We caught up with Loren Kell, holder of the Mellon Scholarship in Ageing and Cell Senescence, who is studying for a DPhil in Biochemistry at Oriel, to find out more about the scholarship and her research.
Loren grew up in North Wales and studied for her BA at University College London. For her DPhil studies, Loren is focused on the biology of ageing and cell senescence, with a particular interest in how the immune system changes with time. Speaking about what inspired her passion for her subject, Loren said:
“I got excited about immunology during my undergraduate degree, and I got particularly excited when I learned that ageing is a process that is plastic. I learned that targeting central ageing processes, which underlie many of the age-related diseases, is a powerful way to extend health span. Ageing is something that happens to all of us, so investigating how to age healthily seemed like an effective way to improve people’s overall health, especially for the older population.”
Loren is studying the effects of a particular drug intervention called mTOR (or mTORi) inhibition, and how this may be able to increase both health and lifespan by producing a rejuvenated immune response in older people. Loren explains:
“When we get old, we accumulate cells that look ‘old’, which we call senescent cells. These cells are often implicated in driving age-related diseases. My research looks at how mTORi rejuvenates these. Some mTORi drugs, like rapamycin, are already fully approved and in the clinic for treating some conditions and, excitingly, I’m also involved in a trial in which we will see whether and how the immune system changes when old people are being given an mTORi.”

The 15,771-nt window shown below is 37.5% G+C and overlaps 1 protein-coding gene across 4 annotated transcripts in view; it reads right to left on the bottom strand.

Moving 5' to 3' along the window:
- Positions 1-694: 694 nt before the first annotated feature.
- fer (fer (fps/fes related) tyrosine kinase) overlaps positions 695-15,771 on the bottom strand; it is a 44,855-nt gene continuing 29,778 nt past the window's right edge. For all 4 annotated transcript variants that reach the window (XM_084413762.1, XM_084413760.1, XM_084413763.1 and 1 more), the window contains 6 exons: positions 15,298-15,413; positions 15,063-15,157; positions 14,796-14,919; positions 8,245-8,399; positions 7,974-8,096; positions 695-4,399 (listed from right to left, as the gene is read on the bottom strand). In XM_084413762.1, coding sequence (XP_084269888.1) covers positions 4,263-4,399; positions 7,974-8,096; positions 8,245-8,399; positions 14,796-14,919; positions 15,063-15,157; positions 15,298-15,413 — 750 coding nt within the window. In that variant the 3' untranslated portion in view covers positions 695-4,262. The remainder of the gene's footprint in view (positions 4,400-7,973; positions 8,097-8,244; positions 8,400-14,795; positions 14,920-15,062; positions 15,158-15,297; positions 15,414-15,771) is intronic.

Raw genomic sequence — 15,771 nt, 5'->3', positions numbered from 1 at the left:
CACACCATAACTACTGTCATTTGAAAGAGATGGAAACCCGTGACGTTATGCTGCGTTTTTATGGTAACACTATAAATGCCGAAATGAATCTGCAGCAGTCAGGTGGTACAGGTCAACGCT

Loren’s studies at Oriel are funded by The Mellon Longevity Scholarship which aims to encourage research in longevity science and ageing. When asked about the benefits of receiving this scholarship, Loren said:
“The scholarship gave me the opportunity to work in Professor Lynne Cox’s lab, and to receive supervision from world experts in the field of ageing and immunity. I’m confident that the skills that I continue to learn throughout my DPhil will set me up well to pursue further research to understand and promote healthy ageing.
Working with Professor Lynne Cox in Oriel College has also allowed me access to a variety of events where I’ve been able to network with other scientists and industry experts in the field, such as the Longevity Forum Science Summits held annually, the BLAST summer school on ageing science and a symposium with industry expert Jim Kirkland as keynote speaker. The scholarship has allowed me to meet fellow longevity researchers at conferences, such as the UK SPINE conference and CARINA immune ageing network earlier this year. I have recently presented my research internationally, most recently at a conference in Groningen, The Netherlands, in September.
Finally, my position as a Mellon Longevity Scholarship holder has exposed me to many different career types and avenues, and I’m excited to explore these options further during the rest of my DPhil.”
Outside of academia and the lab, Loren enjoys singing with the Oriel Chapel choir, the jazz acapella group ‘The Oxford Gargoyles’ and has sung for a vocal ensemble in London (F8:5). Although she was worried about having to choose between science and music, Loren is pleased that “that hasn’t had to happen […] we did a 10-day run at the Edinburgh Fringe Festival. I was really proud of the show we made and loved the experience.”
Her advice to prospective students who want to study at Oxford is to “try and hold on to what you love about your subject and what makes you excited, and give yourself space to feel that love.”